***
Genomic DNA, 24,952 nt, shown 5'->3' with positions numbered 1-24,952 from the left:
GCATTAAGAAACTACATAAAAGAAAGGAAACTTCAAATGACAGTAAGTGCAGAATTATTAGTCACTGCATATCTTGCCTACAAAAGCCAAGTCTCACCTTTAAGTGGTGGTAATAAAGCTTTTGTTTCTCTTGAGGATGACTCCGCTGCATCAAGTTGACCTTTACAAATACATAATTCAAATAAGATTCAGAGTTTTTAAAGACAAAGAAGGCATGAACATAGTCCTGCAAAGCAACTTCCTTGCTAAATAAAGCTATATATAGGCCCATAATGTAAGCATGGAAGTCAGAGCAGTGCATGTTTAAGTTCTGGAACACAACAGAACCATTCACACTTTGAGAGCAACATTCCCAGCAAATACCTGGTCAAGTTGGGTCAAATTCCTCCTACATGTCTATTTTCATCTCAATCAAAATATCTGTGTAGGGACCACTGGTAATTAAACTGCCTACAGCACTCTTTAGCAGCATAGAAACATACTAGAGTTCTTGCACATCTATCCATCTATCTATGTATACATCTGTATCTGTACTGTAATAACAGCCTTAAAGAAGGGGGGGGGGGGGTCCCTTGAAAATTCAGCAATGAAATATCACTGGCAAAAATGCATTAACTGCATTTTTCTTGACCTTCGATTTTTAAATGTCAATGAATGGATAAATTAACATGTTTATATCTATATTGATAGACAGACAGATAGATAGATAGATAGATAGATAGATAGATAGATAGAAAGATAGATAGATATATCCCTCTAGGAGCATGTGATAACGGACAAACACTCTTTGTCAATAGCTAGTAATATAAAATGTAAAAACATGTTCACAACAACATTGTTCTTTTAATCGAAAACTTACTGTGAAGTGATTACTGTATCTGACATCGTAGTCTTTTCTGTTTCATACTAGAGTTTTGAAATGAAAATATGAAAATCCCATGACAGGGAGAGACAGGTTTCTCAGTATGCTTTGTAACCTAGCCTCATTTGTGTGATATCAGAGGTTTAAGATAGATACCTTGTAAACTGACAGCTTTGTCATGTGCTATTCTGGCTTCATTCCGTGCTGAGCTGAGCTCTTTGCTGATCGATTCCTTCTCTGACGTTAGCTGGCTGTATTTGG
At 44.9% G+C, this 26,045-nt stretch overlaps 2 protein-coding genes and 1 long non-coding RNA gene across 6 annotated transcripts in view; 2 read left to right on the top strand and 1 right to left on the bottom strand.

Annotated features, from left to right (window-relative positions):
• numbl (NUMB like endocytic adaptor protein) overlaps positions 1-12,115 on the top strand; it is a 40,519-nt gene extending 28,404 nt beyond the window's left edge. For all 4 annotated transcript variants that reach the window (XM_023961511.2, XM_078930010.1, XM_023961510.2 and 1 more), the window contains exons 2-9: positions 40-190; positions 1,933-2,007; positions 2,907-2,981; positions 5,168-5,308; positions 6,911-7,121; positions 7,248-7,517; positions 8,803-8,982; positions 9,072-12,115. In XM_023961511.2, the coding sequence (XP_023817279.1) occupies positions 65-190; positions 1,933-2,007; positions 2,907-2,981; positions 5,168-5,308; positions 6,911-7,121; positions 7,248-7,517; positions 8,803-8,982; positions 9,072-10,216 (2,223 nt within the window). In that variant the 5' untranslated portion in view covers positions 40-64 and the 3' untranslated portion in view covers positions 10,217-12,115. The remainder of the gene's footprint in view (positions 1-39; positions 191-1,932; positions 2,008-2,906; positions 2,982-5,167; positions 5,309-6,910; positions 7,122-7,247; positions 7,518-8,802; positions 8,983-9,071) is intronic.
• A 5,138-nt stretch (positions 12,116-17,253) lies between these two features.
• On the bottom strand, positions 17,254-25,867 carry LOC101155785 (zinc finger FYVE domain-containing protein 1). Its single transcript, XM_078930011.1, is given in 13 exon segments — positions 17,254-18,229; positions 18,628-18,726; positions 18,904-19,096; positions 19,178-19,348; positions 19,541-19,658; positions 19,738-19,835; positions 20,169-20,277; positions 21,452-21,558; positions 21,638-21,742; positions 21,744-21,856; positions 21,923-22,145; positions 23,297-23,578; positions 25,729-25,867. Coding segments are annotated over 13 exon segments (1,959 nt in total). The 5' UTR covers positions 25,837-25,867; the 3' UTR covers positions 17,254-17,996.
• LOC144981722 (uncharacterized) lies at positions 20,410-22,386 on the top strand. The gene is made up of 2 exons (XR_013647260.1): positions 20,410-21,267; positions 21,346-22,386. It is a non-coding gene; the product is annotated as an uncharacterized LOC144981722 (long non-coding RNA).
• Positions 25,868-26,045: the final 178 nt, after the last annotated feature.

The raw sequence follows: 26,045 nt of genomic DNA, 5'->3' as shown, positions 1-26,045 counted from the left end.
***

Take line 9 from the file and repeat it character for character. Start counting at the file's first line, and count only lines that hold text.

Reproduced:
• Positions 25,868-26,045: the final 178 nt, after the last annotated feature.